The Brazilian with an African cousin
When the Portuguese colonized Brazil in the sixteenth century, they used slaves as the main source of labour in the economic exploitation of Brazil’s natural resources. The slaves, who had mostly come from West Africa, were accustomed to eating spicy food in their home countries. They achieved this piquancy with a spice native to West and North Africa, called Malegueta or African pepper. This spice, which is not related to the Chilli, is a species in the ginger family and closely related to cardamom. It has a strong black pepper taste with a hint of citrus.
Not finding Malagueta pepper in Brazil, they found a more than satisfactory substitute in Chillies. One Chilli, in particular, a fiery little red Chilli, native to Brazil, was an immediate hit. They adored it so much, so they honoured it by calling it Malagueta (the Portuguese spelling of the West African spice).
The popularity of the Malagueta chillies received further impetus when they were introduced to Africa’s Portuguese colonies. They took exceptionally well to African growing conditions and were incredibly prolific both as a cultivated crop and in the wild before long.
Not only did the Malagueta adapt well to African growing conditions, but it also began developing a character and flavour in its own right. The different climate and growing conditions resulted in a hotter Chilli than its Brazilian cousin, with a flavour of its own. With a change in character came a name change. The Portuguese colonists began calling them Piri- Piri chillies after the African words “Pili Pili”, which means pepper.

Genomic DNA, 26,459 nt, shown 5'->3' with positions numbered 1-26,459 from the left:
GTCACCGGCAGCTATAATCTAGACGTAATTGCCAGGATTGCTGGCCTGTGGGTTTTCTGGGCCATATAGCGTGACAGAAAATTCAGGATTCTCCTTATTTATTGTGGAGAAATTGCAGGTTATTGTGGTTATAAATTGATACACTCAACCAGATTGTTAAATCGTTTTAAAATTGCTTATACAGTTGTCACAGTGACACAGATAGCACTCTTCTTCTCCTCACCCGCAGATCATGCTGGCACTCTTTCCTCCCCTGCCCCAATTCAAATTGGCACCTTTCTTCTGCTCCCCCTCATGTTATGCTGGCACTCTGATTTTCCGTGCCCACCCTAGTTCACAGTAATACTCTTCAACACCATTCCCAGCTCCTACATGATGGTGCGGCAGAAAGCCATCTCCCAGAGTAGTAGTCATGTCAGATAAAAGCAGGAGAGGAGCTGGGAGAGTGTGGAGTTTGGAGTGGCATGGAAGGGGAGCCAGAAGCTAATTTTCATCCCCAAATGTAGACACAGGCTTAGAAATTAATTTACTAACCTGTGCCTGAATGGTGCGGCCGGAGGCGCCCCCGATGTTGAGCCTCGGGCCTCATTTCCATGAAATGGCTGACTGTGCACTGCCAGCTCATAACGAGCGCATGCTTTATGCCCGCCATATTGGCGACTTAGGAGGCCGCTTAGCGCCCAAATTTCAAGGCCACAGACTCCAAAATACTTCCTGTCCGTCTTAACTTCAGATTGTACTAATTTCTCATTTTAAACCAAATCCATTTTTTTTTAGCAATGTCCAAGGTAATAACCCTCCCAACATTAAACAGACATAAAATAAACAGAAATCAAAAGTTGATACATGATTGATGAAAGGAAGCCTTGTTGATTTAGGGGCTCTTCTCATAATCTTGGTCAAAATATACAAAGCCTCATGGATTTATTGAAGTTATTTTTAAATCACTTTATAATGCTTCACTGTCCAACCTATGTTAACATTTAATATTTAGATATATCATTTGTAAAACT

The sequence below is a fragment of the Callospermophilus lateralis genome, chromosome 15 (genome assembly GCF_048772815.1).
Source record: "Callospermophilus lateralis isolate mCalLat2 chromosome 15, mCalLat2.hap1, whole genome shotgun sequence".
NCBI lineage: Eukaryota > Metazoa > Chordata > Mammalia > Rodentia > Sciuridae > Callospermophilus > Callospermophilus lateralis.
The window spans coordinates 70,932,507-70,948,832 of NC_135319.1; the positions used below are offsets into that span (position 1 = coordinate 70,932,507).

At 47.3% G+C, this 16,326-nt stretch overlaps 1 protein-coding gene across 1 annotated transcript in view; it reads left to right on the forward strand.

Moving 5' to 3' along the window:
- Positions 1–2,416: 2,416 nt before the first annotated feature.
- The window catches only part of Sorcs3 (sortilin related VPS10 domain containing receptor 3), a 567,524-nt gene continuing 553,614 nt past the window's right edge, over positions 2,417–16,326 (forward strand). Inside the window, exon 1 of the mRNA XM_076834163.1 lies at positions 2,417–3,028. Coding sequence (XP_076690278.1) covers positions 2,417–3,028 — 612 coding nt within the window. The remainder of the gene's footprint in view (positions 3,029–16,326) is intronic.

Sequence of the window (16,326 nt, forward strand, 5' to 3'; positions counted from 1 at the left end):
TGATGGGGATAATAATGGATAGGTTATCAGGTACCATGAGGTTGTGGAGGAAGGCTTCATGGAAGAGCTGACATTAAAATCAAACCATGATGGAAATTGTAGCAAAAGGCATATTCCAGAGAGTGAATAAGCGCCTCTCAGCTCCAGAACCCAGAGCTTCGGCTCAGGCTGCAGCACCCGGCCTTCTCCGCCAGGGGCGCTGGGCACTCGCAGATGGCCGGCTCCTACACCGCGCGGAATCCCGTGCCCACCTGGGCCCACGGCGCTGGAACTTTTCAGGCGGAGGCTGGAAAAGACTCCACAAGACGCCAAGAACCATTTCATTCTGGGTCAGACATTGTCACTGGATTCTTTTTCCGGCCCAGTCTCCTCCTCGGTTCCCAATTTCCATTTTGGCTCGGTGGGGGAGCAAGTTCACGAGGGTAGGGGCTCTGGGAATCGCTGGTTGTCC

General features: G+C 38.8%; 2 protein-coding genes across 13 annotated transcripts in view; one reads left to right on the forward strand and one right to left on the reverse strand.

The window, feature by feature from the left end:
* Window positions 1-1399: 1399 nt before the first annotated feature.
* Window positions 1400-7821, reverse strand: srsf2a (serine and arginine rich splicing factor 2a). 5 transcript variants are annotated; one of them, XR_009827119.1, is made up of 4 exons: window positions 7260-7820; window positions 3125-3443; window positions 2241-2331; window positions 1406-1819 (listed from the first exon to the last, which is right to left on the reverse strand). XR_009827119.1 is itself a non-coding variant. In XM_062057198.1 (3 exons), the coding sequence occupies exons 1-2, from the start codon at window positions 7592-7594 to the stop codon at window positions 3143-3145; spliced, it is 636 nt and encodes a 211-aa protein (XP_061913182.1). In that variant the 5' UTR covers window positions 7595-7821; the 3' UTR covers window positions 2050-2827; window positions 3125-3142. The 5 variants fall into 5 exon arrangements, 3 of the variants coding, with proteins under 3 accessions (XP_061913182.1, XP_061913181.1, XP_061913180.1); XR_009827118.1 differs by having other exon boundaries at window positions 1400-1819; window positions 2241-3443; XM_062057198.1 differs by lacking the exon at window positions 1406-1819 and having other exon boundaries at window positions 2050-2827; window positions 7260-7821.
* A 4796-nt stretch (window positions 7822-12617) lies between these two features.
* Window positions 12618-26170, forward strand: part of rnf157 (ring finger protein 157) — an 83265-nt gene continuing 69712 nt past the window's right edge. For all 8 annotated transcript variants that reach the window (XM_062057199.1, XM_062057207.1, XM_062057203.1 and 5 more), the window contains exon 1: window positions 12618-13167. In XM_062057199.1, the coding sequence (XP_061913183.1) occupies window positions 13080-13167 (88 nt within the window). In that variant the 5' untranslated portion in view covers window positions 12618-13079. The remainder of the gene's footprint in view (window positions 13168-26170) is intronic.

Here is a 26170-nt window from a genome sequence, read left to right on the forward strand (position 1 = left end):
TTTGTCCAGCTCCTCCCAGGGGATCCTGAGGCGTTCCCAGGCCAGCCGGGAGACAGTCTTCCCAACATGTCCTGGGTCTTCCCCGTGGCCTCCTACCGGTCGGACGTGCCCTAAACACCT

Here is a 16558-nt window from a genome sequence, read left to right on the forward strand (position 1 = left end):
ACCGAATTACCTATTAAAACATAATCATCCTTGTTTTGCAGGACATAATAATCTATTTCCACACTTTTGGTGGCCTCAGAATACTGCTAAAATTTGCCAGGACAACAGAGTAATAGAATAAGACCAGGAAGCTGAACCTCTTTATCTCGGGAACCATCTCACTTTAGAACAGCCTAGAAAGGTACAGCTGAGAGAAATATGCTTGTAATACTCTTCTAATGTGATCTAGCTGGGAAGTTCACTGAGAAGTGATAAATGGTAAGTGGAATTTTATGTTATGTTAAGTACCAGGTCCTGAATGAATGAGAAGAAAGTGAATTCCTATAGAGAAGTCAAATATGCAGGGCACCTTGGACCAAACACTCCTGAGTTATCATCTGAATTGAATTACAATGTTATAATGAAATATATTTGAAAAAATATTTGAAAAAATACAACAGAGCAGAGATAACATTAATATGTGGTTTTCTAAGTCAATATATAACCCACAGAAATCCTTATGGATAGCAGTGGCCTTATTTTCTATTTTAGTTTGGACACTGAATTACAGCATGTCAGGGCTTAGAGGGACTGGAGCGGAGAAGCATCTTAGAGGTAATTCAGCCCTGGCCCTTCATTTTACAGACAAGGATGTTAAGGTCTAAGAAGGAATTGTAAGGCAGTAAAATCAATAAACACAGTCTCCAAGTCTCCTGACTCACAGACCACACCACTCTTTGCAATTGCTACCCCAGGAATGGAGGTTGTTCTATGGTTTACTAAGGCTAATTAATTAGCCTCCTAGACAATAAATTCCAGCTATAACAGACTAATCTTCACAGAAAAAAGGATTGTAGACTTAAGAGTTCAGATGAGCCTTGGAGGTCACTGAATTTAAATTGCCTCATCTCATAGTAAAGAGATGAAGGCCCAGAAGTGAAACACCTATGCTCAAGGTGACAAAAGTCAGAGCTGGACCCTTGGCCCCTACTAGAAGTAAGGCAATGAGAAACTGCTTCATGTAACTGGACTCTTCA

Where is the Malagueta chilli used?
In current day Brazilian cuisine, the Malagueta is an indispensable ingredient for many of the country’s fantastic dishes. It is used to make favourites like Moqueca de peixe ( Brazilian fish stew), Caruru (traditional stew made with dried shrimps, okra, nuts and Chillies, Frango churrasco (Spicy grilled chicken) and Vatapá ( stew-like mash made with breadcrumbs, shrimp, coconut milk and Chillies and spices). Many of these dishes are a fusion of West African and Portuguese cuisine.
Malagueta Chillies, which have the appearance and taste of Thai Birds-eye Chillies, are also popular in Portugal, where they are used to make Mohle de pimenta (Chilli sauce) and Piri-Piri chicken. Most restaurants will have a special recipe for their own Mohlo de Pimento. This recipe is normally passed down from generation to generation that is a closely guarded secret. The restaurant owners will freely tell you what ingredients they use and give an idea of how to make it, but you will not be able to replicate it at home. The preparation methods, the exact proportions, and the cooking period are where the secret lies. This information will never be shared!
Tell me more about the Malagueta.
The Malagueta chillis botanical classification is Capsicum frutescens var. Malagueta. It grows to between 30 and 35 inches in a densely leafed bush with pods that point upwards. The pods typically go through various maturation stages, changing from green through yellow and orange, and finally turning red. The chillies are between 1 inch and two inches long, and have a Scoville rating of 60000 to 10000 SHU. In Brazil, the larger Chillies (approximately 2 inches) are called malaguetão, with the smaller (up to 1 inch) by the name of Malaquetinha. Apparently, they are not different, but merely the same chilli at a different stage in its growth.